Is the Prudential Paradox in the Meno?
Few, if any, essays on the philosophy of Socrates have had a greater influence on contemporary scholarship than has Gerasimos Santas’ “The Socratic Paradoxes.”1 Prior to the publication of this paper in 1964, scholars were inclined to lump together two views that are prominent in Plato’s so-called early dialogues. The first is that no one wants what is bad for oneself and so all who pursue bad things do so involuntarily. The second is that because virtue is knowledge, all who do injustice and moral evil do so involuntarily. If taken to be expressions of what is essentially the same doctrine, each implies that, for Socrates, no one wants injustice in the way no one wants, say, ill health. Not surprisingly, until the publication of “The Socratic Paradoxes,” few scholars were inclined to take Socrates’ moral psychology very seriously, since it seems to fly in the face of the obvious truth that some people are actually quite eager to do injustice, at least when they can do it with impunity.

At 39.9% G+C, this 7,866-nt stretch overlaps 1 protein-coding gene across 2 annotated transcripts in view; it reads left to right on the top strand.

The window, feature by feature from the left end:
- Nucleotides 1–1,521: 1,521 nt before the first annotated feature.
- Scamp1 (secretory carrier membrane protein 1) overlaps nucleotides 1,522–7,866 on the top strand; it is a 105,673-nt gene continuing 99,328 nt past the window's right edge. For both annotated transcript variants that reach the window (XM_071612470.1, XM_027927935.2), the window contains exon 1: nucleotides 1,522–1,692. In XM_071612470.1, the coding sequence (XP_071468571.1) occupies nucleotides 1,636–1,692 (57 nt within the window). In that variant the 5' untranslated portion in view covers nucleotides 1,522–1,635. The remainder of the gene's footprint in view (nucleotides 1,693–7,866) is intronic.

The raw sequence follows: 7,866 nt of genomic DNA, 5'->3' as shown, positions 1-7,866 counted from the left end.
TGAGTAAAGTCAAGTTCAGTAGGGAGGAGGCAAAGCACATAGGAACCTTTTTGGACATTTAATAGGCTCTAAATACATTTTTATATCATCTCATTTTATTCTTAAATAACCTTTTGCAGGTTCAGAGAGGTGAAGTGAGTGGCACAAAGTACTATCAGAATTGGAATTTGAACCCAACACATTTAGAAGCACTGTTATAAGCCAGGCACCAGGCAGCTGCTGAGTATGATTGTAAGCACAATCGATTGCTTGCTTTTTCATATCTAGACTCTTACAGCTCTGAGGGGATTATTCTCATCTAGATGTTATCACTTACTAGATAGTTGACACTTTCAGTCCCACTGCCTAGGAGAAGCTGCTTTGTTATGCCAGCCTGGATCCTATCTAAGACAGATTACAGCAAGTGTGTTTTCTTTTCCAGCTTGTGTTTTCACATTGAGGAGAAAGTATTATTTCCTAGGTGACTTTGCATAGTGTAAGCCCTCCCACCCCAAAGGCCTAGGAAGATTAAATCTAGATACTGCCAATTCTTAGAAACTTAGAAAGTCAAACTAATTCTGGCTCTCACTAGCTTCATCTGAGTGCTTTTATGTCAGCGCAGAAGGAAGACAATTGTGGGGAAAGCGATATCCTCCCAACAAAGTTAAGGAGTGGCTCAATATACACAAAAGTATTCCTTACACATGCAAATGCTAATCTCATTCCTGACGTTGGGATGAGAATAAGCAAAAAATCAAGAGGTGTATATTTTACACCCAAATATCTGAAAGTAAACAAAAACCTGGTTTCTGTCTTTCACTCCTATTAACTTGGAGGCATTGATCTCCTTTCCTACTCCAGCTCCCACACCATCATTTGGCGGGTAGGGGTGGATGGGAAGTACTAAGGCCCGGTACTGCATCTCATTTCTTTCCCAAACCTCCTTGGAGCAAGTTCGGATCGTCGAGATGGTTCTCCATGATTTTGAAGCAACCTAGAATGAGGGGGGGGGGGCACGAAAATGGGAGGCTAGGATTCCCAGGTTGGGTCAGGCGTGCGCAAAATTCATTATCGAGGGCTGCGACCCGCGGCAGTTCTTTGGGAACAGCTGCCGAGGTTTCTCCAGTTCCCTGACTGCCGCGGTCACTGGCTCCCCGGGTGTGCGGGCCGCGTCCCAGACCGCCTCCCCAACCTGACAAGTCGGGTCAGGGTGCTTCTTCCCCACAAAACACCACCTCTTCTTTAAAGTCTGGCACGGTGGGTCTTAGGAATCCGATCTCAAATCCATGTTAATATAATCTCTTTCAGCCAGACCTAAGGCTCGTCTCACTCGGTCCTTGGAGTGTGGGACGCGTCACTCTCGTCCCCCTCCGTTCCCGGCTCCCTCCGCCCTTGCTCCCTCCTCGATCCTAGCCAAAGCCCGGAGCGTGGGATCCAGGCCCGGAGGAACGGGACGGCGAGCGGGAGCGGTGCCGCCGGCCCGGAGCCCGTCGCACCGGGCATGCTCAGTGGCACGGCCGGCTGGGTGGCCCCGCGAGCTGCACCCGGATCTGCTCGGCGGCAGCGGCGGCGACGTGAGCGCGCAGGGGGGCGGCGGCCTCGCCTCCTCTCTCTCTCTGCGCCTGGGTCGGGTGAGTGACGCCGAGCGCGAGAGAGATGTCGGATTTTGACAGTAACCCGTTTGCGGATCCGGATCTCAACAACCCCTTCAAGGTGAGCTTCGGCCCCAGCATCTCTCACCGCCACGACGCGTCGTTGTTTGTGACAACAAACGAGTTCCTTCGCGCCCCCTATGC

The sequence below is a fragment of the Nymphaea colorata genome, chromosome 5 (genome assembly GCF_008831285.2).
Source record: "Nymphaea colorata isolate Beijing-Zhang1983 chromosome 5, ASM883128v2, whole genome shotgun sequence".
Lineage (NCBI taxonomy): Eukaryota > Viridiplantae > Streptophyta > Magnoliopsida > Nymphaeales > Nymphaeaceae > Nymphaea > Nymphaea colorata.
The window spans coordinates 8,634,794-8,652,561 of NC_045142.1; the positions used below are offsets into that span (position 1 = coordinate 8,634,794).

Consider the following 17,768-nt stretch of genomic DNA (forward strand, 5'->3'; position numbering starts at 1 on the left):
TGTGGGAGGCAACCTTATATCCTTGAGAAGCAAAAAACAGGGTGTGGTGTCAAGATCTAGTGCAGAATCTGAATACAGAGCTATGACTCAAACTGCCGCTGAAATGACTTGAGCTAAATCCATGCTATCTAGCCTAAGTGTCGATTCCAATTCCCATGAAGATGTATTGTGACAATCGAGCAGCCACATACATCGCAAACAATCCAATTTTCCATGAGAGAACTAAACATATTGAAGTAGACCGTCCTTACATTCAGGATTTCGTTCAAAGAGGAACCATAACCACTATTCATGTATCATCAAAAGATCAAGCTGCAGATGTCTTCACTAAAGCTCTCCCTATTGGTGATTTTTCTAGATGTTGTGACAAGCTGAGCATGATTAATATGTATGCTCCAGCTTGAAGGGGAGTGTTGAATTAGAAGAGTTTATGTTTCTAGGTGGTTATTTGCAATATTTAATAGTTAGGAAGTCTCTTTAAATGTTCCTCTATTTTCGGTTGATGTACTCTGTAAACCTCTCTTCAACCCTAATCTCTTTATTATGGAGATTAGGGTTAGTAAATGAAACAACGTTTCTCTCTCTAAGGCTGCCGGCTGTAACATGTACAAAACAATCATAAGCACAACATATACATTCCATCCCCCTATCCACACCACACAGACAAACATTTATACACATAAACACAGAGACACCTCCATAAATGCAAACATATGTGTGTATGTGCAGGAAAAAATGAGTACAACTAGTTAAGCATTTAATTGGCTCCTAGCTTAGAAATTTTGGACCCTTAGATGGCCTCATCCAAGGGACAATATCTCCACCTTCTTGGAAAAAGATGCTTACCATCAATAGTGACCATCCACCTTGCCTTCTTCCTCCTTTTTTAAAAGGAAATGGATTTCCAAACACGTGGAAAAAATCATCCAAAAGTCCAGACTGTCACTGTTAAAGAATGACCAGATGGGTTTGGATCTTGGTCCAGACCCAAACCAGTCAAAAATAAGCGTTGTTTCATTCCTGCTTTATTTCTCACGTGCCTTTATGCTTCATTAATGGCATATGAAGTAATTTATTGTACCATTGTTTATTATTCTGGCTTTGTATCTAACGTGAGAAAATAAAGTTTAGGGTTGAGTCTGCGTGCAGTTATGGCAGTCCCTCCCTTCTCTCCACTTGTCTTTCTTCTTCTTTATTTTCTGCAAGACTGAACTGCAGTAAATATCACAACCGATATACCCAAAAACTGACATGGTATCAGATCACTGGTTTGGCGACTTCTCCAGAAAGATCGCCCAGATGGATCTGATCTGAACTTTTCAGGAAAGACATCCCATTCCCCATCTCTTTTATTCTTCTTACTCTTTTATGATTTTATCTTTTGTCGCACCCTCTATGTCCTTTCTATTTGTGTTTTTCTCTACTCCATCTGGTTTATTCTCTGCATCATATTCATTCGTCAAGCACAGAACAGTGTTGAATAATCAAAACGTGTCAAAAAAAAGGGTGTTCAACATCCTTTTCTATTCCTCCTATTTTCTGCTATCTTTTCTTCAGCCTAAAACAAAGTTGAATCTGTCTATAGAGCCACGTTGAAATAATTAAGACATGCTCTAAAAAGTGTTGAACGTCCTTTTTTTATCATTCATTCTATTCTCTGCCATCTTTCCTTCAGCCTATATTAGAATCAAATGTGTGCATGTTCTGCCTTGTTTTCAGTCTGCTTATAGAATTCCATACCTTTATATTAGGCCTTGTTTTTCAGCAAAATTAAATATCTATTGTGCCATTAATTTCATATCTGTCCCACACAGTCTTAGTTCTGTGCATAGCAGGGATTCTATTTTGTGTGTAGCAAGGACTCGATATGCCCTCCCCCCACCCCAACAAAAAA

KeywordsGood Thing Rich Food Moral Psychology Intended Object Moral Evil
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